The global demand for cheaper smartphones could be in line for some massive growth over the next few years. ABI Research is predicting low-cost smartphone shipments of 238 million in 2013 and more than triple that in 2018.
The report sees the devices filling out OEM portfolios for emerging and developed markets alike, which could push shipments to 758 million by 2018.
Analyst Michael Morgan said in the report that the feature gap between low-cost and top-tier smartphones is decreasing and that consumers on a budget are seeing low-cost smartphones as “good enough.”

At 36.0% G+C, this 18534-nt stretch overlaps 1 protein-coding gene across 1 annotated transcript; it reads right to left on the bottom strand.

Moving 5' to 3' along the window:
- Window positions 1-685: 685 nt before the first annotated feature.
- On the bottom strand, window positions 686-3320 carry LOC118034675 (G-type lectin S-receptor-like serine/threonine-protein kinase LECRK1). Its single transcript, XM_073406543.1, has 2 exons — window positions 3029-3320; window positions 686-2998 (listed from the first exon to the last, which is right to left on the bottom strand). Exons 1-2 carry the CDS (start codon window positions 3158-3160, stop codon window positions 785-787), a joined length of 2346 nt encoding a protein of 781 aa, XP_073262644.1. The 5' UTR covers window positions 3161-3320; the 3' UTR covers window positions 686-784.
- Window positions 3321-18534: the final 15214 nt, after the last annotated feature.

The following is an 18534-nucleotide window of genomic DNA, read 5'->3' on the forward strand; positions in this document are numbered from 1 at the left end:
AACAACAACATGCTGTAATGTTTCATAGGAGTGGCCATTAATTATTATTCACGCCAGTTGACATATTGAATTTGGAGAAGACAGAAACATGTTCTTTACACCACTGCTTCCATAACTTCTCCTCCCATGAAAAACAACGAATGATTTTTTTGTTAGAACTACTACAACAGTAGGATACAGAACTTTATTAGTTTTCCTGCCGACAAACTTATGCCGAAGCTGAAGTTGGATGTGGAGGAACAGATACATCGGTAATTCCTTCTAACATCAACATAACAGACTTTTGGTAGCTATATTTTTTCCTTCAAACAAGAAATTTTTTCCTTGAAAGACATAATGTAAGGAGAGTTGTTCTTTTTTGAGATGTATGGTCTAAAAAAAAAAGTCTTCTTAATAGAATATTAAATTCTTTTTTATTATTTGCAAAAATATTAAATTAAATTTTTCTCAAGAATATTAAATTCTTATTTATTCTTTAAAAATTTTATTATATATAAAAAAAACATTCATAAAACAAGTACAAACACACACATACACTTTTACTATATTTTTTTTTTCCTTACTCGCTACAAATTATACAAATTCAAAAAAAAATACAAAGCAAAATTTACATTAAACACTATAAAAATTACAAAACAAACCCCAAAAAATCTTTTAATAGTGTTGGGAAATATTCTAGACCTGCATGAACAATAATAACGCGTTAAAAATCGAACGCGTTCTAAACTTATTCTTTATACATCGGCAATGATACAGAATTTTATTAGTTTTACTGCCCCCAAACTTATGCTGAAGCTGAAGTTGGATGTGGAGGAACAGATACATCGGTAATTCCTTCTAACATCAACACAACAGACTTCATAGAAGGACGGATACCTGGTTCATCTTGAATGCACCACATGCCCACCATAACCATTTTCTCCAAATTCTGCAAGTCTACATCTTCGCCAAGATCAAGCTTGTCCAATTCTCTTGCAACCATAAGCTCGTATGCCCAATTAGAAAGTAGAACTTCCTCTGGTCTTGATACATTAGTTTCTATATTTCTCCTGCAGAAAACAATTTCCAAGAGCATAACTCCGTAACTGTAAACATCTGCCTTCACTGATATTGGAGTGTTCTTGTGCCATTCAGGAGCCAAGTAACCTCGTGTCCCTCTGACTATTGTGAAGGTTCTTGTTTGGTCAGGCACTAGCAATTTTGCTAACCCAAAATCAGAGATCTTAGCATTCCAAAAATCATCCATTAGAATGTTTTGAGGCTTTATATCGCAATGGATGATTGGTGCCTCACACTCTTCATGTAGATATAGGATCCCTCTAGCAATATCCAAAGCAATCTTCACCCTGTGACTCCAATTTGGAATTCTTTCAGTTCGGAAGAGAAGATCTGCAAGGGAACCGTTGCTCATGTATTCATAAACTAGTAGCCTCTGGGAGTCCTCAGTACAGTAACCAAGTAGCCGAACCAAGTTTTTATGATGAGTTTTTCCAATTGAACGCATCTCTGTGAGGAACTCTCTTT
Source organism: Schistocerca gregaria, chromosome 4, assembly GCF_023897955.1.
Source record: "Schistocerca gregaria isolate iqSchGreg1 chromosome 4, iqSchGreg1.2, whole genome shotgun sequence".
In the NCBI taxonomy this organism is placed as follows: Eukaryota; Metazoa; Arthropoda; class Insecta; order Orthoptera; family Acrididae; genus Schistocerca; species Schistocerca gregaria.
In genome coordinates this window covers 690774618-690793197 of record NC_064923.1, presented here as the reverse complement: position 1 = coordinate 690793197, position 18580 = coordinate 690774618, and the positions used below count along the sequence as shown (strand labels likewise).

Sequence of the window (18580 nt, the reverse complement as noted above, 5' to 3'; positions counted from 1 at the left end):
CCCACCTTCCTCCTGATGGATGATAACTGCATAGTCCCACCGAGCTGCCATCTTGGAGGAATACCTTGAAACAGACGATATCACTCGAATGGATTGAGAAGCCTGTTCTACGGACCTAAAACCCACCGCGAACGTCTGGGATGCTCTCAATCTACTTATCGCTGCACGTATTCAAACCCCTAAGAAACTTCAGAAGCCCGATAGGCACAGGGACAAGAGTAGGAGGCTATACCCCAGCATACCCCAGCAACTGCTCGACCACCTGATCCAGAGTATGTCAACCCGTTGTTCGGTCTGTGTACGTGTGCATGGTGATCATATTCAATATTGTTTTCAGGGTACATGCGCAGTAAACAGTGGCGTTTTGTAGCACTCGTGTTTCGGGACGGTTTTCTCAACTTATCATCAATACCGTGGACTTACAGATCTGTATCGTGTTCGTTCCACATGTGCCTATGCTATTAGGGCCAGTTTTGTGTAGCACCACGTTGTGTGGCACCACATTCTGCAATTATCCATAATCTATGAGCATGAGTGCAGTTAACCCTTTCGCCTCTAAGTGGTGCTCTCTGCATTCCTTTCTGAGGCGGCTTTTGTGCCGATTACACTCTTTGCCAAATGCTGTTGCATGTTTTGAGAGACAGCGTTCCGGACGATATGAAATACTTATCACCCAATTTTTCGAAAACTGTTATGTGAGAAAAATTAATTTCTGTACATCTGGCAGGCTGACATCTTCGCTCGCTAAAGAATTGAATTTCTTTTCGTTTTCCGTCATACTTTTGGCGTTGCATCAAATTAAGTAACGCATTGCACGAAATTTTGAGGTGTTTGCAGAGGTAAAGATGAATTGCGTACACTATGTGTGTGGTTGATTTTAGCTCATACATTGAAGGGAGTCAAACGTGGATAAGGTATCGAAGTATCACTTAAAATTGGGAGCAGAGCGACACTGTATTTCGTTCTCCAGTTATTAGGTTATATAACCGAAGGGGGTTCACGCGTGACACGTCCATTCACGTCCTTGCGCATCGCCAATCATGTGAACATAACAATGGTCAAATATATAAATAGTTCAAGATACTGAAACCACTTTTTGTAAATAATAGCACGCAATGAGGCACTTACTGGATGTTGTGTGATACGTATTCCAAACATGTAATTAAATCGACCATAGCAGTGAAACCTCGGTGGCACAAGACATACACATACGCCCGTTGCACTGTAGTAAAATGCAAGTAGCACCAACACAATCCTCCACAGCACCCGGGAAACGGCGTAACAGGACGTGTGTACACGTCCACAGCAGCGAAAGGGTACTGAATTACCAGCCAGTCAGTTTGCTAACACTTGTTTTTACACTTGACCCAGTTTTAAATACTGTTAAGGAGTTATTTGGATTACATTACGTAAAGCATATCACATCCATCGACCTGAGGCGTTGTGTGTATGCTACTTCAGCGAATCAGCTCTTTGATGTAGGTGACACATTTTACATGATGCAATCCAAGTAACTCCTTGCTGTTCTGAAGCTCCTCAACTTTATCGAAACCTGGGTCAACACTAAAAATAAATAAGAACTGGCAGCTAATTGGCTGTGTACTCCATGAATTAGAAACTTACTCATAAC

ABI Research figures that low-cost smartphones could account for as much as 44 percent of worldwide shipments by 2018.
Nokia and Android handset makers like Alcatel, Huawei and ZTE have been faring well in emerging markets. Nokia, in particular, is focused on the sub-$100 phone market, which CEO Stephen Elop thought could be worth $40 billion by 2015.
But names synonymous with high-end and high-cost like Apple have struggled to gain traction in big markets like China. Apple is rumored to be at work on a lower-cost iPhone—reportedly dubbed the “iPhone 5C”—but with a speculated price settling around $300, it could still be left out of the emerging market party.